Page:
Date of Award:


Document Type:


Degree Name:

Master of Science (MS)


Wildland Resources

Committee Chair(s)

Daniel MacNulty


Daniel MacNulty


Mary Conner


Johan T. du Toit


Moose (Alces alces) are the largest and only solitary members of the deer family. The species can be found across many northern regions around the world. Moose are considered to have high intrinsic, recreational and ecological value. In recent years, there have been concerns about declining moose populations in portions of the species circumpolar range. Moose in Utah (Alces alces shirasi) belong to the Shiras subspecies, which is the smallest of the four subspecies found in North America. Utah moose are the southernmost naturally occurring moose population in the world. The Utah Division of Wildlife Resources (UDWR) has been concerned about possible moose population declines in Utah and with collaboration from Utah State University they initiated a study that began in 2013. The initial phase of the study estimated vital rates that included pregnancy, calving rates, calf recruitment and adult survival along with maternal age and body condition. This initial study found that adults had relatively high survival rates and maternal age and body condition influenced reproductive rates. In addition, fluctuating reproductive rates were identified a potential source of population instability.

The research reported in this thesis represents the second phase of the moose study. My UWDR colleagues and I continued to collect data on moose vital rates and body condition. We also initiated a new effort to measure winter tick (Dermacentor albipictus) loads on radio-collared moose because observations and analyses during phase one of the study suggested that winter ticks were limiting population growth. In phase two of the study, I found evidence that winter ticks limited moose reproductive success. I found that poor body condition and high tick loads decreased rates of calving rates and calf survival. Pregnancy rates were affected but in unexpected ways.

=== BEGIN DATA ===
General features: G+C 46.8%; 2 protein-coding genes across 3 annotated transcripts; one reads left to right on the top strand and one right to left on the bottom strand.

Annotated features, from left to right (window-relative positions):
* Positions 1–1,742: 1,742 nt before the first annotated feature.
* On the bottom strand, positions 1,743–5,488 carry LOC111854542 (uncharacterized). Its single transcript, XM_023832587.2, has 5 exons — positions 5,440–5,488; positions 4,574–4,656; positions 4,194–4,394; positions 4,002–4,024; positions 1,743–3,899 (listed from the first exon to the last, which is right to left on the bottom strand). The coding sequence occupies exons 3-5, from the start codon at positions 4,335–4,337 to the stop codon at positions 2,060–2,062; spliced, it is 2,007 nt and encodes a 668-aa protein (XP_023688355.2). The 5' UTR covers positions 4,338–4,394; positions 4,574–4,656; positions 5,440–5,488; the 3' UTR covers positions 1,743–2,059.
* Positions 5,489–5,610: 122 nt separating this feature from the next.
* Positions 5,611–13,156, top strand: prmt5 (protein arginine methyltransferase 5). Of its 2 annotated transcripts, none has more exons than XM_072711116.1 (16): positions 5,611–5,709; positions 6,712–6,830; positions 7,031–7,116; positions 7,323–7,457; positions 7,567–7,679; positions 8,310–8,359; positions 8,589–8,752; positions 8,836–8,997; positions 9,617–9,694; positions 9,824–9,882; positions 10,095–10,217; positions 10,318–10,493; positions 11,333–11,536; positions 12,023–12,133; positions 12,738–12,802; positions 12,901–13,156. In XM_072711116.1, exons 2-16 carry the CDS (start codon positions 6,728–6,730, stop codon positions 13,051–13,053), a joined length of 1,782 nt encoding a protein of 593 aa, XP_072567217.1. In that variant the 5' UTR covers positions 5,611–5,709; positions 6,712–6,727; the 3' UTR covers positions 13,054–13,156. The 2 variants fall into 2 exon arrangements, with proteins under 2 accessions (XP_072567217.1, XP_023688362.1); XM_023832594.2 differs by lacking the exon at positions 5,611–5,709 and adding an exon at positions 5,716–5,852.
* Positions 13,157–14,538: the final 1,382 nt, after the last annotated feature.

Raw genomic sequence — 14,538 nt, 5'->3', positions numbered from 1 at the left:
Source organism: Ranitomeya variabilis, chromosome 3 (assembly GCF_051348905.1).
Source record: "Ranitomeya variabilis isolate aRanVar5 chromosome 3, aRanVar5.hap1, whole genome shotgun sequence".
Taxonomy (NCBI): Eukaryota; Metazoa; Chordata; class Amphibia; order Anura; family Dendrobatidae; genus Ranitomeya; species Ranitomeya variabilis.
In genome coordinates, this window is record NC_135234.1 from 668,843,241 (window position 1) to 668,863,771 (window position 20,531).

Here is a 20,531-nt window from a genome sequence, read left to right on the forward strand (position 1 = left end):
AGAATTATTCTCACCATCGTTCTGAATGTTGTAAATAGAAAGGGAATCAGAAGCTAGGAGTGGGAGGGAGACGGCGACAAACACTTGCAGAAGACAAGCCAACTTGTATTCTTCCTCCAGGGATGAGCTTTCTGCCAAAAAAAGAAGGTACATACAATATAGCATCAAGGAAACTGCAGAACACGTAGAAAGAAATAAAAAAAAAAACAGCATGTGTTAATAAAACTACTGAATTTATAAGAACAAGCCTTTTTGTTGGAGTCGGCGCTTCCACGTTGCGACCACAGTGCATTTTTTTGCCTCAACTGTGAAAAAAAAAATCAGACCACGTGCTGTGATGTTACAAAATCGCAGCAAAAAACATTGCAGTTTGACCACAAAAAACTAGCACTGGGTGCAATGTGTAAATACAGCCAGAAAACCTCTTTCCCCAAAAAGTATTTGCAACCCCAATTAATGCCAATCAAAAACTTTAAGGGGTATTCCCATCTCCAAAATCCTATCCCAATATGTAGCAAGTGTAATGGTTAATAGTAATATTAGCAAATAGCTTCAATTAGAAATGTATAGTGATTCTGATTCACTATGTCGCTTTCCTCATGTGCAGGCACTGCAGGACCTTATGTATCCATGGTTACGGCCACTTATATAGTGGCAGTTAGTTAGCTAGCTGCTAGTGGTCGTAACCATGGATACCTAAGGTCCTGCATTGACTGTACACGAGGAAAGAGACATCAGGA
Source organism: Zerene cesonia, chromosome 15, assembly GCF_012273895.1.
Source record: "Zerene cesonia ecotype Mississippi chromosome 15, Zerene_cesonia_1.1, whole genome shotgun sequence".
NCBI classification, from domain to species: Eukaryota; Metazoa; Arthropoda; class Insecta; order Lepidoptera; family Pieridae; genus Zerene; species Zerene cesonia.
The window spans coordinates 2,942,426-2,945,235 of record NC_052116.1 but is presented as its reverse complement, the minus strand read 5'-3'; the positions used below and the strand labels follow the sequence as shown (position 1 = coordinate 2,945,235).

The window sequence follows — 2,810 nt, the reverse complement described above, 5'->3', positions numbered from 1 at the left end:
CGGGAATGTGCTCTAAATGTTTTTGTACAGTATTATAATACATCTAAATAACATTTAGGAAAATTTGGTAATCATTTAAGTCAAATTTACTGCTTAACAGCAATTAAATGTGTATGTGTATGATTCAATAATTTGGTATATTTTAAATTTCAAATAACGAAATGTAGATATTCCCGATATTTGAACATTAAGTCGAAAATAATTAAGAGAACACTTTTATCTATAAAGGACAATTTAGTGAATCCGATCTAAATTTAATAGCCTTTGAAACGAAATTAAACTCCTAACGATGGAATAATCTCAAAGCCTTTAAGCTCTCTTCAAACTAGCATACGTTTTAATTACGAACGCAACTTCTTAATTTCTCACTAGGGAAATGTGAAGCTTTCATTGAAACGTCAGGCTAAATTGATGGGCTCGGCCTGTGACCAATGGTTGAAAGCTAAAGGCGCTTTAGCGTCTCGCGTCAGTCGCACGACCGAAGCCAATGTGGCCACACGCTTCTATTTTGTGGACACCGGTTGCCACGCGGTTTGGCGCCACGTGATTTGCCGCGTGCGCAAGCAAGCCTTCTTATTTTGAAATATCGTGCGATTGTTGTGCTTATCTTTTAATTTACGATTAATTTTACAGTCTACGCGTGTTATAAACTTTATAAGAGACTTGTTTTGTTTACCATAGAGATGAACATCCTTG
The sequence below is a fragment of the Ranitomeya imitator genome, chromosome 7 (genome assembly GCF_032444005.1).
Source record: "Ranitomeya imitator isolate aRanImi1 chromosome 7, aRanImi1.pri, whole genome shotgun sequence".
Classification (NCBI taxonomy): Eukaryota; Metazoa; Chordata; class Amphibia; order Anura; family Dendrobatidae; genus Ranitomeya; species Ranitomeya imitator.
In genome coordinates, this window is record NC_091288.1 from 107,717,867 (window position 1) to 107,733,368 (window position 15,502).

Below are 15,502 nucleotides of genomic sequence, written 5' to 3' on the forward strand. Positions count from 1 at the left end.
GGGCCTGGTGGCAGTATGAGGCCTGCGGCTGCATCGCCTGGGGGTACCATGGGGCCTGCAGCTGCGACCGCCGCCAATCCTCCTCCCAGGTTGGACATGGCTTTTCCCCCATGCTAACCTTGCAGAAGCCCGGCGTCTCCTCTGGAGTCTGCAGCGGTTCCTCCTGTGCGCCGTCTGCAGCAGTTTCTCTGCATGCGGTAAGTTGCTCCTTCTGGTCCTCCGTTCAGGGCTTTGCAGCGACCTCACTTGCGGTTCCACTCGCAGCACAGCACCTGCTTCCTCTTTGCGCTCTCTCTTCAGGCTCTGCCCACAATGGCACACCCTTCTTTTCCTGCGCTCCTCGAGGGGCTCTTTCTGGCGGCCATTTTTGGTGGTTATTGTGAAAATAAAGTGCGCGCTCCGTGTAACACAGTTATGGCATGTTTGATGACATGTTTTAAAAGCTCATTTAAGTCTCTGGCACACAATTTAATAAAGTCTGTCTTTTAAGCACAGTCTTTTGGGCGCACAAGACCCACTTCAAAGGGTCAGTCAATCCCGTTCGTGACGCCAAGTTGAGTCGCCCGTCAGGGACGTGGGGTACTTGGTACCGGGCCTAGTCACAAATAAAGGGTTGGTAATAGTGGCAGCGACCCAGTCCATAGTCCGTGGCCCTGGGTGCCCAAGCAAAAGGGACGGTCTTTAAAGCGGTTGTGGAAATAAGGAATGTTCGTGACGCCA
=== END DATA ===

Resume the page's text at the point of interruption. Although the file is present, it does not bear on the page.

Results from this study will help wildlife managers in achieving management objectives and help make future decisions. These results highlight the potential for winter ticks to limit the population growth of moose in Utah via reduced reproductive success. My results also suggest that the impact of winter ticks on reproductive success is mediated to some extent by maternal body condition, such that moose in excellent condition are more likely to overcome the harmful effects of winter ticks on reproduction.